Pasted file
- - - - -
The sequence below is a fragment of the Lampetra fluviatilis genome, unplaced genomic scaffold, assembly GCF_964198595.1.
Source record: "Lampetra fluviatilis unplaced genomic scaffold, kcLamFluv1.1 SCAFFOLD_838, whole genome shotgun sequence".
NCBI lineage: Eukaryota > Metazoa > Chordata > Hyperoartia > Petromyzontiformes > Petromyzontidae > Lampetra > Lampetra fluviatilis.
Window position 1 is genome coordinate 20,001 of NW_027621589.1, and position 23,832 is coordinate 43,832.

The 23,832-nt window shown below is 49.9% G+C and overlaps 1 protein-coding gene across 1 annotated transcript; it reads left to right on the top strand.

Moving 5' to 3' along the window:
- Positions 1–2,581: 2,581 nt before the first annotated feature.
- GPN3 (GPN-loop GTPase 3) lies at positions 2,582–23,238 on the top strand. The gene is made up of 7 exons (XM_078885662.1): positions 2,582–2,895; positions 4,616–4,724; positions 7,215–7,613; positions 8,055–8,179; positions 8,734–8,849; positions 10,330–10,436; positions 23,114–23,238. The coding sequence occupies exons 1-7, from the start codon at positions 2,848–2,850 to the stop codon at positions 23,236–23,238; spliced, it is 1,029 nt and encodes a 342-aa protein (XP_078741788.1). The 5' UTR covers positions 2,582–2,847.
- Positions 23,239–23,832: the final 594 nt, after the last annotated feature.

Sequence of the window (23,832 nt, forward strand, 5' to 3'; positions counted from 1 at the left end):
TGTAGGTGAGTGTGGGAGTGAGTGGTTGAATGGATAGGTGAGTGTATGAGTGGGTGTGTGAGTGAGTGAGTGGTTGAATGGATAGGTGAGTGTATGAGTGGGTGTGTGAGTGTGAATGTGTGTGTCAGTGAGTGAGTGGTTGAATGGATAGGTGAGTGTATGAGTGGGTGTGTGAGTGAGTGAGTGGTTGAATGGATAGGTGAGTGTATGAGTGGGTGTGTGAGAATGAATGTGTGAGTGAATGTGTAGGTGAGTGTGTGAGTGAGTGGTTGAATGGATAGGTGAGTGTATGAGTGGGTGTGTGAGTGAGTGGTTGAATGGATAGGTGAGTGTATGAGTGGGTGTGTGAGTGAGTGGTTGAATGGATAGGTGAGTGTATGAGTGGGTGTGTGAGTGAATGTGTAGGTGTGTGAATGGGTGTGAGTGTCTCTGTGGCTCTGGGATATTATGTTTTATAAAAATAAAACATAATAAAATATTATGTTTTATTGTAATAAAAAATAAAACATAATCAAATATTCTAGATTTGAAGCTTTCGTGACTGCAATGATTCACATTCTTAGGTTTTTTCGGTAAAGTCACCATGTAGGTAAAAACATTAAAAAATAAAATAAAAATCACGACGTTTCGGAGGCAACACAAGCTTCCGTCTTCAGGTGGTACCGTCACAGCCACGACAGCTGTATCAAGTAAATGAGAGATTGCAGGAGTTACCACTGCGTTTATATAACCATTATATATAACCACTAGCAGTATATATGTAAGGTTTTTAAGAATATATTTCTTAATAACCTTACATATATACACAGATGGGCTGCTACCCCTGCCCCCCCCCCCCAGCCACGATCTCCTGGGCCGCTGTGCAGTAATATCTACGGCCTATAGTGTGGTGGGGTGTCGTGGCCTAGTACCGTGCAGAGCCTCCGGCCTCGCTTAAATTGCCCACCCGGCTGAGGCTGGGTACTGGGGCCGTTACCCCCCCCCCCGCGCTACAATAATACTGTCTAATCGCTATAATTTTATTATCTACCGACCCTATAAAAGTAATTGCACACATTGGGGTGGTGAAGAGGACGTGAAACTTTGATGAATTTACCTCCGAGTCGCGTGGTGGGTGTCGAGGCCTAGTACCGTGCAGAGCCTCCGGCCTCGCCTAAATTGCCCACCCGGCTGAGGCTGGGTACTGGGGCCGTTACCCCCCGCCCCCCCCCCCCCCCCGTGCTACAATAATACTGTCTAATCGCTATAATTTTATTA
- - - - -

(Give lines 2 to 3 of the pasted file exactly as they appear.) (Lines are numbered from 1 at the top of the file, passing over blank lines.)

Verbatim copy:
Source record: "Lampetra fluviatilis unplaced genomic scaffold, kcLamFluv1.1 SCAFFOLD_838, whole genome shotgun sequence".
NCBI lineage: Eukaryota > Metazoa > Chordata > Hyperoartia > Petromyzontiformes > Petromyzontidae > Lampetra > Lampetra fluviatilis.